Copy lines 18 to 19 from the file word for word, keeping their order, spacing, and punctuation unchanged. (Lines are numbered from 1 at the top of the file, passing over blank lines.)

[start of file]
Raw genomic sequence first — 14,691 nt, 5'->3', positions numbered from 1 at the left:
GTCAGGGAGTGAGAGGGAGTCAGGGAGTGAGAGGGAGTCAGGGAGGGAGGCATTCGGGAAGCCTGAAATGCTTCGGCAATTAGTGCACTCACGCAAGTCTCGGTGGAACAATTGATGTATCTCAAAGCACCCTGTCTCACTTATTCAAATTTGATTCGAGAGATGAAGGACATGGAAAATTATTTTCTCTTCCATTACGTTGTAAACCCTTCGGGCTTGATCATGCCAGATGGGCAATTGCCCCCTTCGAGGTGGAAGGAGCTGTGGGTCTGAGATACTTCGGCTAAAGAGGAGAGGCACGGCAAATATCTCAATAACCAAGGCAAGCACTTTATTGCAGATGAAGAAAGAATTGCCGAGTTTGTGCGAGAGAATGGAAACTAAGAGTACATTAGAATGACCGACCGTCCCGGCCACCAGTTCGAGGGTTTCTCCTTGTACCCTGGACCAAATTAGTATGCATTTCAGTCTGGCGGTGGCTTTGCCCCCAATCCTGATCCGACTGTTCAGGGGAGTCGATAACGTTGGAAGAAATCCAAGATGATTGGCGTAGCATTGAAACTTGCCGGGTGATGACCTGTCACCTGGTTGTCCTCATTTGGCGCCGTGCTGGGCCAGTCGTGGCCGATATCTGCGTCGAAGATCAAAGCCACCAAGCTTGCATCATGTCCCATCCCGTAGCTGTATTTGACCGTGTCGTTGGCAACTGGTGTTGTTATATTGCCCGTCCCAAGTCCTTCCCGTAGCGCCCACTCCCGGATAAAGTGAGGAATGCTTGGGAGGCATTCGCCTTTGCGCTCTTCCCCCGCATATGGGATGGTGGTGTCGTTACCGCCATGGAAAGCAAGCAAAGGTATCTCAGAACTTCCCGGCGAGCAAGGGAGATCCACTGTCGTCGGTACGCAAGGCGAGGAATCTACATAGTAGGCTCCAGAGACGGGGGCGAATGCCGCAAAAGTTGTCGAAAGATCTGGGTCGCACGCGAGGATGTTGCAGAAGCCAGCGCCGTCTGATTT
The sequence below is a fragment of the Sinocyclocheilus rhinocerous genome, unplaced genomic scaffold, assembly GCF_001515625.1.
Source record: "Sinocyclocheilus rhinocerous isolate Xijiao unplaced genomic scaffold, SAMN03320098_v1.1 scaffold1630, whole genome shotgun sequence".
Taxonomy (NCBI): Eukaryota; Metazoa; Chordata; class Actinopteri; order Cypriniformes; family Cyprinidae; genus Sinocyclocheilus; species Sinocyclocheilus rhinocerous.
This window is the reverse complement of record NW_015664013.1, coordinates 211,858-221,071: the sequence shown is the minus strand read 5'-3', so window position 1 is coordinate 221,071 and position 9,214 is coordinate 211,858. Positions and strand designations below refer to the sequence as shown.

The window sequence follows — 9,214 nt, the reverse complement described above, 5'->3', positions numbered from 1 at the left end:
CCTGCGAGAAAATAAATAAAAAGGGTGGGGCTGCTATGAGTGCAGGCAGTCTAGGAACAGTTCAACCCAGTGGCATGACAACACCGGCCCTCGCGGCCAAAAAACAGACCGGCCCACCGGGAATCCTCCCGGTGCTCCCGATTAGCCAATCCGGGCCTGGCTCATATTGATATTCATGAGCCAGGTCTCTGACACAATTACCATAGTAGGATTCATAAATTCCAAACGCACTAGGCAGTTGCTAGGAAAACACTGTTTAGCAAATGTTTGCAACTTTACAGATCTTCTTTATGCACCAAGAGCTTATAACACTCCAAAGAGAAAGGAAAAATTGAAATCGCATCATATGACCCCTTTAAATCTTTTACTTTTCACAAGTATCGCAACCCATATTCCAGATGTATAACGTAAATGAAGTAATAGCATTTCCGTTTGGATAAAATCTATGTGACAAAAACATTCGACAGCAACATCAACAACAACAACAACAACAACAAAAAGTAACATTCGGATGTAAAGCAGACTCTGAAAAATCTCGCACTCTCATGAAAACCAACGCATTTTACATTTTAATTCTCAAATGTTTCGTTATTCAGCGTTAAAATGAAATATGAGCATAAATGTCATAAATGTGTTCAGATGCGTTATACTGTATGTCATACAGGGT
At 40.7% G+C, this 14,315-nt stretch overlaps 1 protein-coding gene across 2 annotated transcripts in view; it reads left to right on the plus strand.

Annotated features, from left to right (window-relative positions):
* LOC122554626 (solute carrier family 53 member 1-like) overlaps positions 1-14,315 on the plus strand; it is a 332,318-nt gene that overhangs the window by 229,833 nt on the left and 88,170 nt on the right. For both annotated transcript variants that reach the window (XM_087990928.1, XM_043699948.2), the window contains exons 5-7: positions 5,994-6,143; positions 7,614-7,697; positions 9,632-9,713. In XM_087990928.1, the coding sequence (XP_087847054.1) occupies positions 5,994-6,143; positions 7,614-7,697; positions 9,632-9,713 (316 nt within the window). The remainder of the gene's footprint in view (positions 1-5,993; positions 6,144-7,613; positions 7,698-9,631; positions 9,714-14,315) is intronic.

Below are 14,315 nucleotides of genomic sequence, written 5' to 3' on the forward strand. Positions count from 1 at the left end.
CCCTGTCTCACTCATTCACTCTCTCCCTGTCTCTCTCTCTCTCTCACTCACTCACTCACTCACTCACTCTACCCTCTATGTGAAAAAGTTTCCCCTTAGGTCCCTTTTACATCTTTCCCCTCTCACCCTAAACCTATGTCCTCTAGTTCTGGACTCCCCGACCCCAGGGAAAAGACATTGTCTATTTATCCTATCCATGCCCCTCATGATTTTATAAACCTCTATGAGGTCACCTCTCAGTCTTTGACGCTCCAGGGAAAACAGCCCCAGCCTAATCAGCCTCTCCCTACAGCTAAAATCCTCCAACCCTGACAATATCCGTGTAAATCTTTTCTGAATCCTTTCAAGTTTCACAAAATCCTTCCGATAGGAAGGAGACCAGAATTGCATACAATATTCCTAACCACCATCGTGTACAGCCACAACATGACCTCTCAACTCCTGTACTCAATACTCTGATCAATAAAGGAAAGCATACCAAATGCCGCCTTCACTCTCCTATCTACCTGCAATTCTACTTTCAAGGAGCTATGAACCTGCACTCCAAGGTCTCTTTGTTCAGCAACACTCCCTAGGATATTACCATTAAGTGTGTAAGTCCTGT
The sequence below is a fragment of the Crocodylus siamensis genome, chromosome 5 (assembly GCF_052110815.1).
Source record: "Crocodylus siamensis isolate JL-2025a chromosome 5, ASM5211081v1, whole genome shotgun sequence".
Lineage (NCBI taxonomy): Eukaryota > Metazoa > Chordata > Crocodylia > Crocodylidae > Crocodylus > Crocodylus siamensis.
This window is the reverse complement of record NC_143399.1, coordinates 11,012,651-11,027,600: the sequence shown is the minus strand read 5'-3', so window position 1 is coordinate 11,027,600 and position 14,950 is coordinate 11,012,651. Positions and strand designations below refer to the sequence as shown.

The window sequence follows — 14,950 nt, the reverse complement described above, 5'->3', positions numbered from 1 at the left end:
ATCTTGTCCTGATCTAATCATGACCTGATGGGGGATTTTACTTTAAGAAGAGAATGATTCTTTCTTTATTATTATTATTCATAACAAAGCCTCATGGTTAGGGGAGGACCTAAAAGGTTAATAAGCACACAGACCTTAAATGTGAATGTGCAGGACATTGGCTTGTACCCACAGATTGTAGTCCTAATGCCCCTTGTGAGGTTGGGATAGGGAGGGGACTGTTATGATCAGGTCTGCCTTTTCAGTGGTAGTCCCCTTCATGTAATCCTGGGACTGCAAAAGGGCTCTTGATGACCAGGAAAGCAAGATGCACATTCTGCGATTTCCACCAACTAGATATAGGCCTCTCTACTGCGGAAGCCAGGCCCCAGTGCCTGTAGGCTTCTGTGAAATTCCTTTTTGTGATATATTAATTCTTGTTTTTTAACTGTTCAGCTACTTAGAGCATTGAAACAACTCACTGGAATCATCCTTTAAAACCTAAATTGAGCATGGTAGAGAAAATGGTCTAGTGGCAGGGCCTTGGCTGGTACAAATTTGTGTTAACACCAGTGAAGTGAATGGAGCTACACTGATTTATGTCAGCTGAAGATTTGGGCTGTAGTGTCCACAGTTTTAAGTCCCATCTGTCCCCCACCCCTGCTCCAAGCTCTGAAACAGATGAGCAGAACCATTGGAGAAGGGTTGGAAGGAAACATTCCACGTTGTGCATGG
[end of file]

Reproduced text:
The window sequence follows — 14,950 nt, the reverse complement described above, 5'->3', positions numbered from 1 at the left end:
ATCTTGTCCTGATCTAATCATGACCTGATGGGGGATTTTACTTTAAGAAGAGAATGATTCTTTCTTTATTATTATTATTCATAACAAAGCCTCATGGTTAGGGGAGGACCTAAAAGGTTAATAAGCACACAGACCTTAAATGTGAATGTGCAGGACATTGGCTTGTACCCACAGATTGTAGTCCTAATGCCCCTTGTGAGGTTGGGATAGGGAGGGGACTGTTATGATCAGGTCTGCCTTTTCAGTGGTAGTCCCCTTCATGTAATCCTGGGACTGCAAAAGGGCTCTTGATGACCAGGAAAGCAAGATGCACATTCTGCGATTTCCACCAACTAGATATAGGCCTCTCTACTGCGGAAGCCAGGCCCCAGTGCCTGTAGGCTTCTGTGAAATTCCTTTTTGTGATATATTAATTCTTGTTTTTTAACTGTTCAGCTACTTAGAGCATTGAAACAACTCACTGGAATCATCCTTTAAAACCTAAATTGAGCATGGTAGAGAAAATGGTCTAGTGGCAGGGCCTTGGCTGGTACAAATTTGTGTTAACACCAGTGAAGTGAATGGAGCTACACTGATTTATGTCAGCTGAAGATTTGGGCTGTAGTGTCCACAGTTTTAAGTCCCATCTGTCCCCCACCCCTGCTCCAAGCTCTGAAACAGATGAGCAGAACCATTGGAGAAGGGTTGGAAGGAAACATTCCACGTTGTGCATGG